He believed what he called “sympathy” was the key. Our moral imaginations allow us to put ourselves in the places of others and our perceptions allow us to sense how our actions are perceived by them. And that trips up our own selfish desires, because among the many wants with which our species is afflicted is the craving to be esteemed. That tension between self-interest narrowly defined and self-interested pursuit of the admiration of others is where we get Smith’s famous “invisible hand.” But its object is not profit for its own sake.

“Man naturally desires,” he wrote, “not only to be loved, but to be lovely.”

It might be rational to lie, cheat, and steal in a Darwinian quest for resources, but what about love? Since the ancients, we have known that humans crave to give and receive it. Indeed, our quest for love in all its forms has been the axis on which much of human existence has turned. Later philosophers would call it a rational choice, which is true only in the context Smith observed. The rational decisions we make in our moral lives are rooted in our desire to receive and give something beyond reason: love.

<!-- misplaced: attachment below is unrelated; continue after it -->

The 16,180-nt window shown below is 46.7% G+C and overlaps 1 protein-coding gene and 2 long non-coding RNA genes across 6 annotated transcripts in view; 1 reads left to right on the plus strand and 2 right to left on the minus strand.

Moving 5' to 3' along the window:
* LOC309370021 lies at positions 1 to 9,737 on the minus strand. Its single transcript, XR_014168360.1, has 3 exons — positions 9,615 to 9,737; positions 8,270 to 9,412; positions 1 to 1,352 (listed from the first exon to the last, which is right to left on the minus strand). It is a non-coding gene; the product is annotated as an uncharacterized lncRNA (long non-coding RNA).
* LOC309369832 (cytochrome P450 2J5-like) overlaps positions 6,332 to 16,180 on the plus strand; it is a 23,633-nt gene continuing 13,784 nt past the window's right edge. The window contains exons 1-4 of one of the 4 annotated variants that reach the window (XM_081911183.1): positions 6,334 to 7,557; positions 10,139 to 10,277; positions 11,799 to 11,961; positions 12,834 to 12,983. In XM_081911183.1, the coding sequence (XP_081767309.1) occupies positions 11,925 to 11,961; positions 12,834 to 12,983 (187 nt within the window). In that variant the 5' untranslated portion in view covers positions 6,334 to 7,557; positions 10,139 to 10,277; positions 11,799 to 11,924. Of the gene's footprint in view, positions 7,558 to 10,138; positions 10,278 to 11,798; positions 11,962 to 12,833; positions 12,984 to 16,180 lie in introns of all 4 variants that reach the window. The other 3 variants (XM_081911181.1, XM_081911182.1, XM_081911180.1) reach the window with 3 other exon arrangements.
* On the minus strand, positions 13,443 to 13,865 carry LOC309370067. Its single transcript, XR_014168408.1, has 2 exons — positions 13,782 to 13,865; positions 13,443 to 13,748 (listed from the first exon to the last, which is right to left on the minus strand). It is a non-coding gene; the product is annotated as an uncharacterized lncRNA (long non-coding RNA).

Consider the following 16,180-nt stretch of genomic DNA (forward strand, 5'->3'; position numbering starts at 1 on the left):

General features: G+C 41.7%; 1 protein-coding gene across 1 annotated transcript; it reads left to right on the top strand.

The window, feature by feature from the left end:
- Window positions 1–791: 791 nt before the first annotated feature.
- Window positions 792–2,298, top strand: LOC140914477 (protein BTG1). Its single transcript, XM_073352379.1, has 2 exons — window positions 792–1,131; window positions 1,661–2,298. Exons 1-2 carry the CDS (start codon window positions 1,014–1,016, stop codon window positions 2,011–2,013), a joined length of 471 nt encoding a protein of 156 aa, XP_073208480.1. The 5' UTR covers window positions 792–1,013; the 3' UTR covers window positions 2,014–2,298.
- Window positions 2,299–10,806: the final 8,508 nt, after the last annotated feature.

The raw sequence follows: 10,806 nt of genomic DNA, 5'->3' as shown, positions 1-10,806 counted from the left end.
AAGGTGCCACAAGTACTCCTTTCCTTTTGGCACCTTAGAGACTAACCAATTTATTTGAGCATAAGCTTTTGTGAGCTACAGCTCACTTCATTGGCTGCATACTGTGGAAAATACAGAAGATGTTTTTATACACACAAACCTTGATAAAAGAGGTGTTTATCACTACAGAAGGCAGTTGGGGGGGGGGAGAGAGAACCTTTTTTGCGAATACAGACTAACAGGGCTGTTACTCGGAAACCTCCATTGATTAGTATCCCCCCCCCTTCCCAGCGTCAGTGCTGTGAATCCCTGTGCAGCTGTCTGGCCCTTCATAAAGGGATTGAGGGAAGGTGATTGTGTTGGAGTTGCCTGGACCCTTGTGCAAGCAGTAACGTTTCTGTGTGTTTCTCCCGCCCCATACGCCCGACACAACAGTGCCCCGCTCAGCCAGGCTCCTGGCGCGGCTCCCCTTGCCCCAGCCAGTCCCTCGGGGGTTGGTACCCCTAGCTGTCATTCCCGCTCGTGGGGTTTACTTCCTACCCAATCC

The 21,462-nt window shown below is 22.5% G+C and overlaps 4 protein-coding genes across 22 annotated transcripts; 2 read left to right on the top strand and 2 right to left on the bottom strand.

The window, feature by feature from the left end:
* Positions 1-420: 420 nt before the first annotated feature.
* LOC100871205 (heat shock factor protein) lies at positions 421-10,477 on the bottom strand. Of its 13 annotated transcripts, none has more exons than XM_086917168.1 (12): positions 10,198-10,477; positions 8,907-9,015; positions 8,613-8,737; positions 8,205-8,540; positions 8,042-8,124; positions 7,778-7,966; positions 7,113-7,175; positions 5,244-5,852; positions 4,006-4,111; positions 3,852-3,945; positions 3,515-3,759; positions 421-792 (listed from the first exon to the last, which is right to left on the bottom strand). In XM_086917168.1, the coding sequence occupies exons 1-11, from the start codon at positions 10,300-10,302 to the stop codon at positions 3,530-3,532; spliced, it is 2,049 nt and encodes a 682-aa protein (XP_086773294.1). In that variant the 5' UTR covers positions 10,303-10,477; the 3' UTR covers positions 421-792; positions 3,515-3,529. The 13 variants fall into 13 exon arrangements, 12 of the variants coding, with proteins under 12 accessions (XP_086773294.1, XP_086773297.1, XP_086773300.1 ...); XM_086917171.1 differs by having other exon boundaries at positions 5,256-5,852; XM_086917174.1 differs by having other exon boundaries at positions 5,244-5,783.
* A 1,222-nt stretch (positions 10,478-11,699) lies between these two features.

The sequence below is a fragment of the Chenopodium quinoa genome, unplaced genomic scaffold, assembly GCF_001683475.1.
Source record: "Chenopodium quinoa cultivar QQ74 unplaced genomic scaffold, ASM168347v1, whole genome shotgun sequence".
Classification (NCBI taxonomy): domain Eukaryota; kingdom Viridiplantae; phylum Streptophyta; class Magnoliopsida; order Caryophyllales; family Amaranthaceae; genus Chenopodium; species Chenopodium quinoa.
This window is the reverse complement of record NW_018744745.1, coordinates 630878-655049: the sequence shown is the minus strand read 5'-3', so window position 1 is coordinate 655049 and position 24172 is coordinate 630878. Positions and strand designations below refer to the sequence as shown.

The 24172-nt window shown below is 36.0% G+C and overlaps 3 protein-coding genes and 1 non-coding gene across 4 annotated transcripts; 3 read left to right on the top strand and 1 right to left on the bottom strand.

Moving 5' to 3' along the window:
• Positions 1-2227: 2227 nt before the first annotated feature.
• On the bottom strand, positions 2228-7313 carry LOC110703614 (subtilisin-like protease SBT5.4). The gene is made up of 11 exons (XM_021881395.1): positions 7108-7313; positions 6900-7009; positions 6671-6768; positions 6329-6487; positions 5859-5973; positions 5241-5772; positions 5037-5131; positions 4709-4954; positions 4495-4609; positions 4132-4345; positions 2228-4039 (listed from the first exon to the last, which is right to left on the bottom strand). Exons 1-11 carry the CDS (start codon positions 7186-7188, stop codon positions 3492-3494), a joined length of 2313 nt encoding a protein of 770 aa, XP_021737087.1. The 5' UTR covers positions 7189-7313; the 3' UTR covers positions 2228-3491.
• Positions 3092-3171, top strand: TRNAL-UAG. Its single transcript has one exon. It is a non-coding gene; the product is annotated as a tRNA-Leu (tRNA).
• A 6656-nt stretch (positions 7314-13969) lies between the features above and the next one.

There might not be a moral organ, as Hume and the ancients believed, but there has always been an in-born craving that would have been well known to the churchman Smith: to be known and loved. And that desire jostles with the other human needs and can help people find their way into community with each other and regulate their actions within it.

It was a short jump then to conclude that if a government were to protect its citizens from the abuses of each other—crime, enslavement, oppression—that these love-loving humans would readily arrange themselves around good things.

Humans are dangerous, no doubt, capable of the worst brutalities imaginable. And we are greedy, too. But we are greedy for good things as well as the bad. 

And what has brought the world to the feet of Adam Smith’s statue and sends its denizens strolling unwittingly past his grave, iced caramel macchiatos in hand, is the quest for something lovely. Families travel the world, shopkeepers sell their wares, local kids treat passers-by to The Weeknd’s “Blinding Lights” on bagpipes not to simply meet material needs, but to make themselves more lovely to the people in their lives, and sometimes even strangers. 

Smith did not invent an economic system, he observed a durable part of human nature and used it to explain the remarkable successes that people produce when left to their own devices and why directing their activities to a predetermined goal always seems to fail. 

Greed itself is not good, but greed for good can bring the world to Edinburgh and Edinburgh to the world.

Chris Stirewalt is a contributing editor at The Dispatch, a senior fellow at the American Enterprise Institute, the politics editor for NewsNation, co-host of the Ink Stained Wretches podcast, and author of Broken News, a book on media and politics.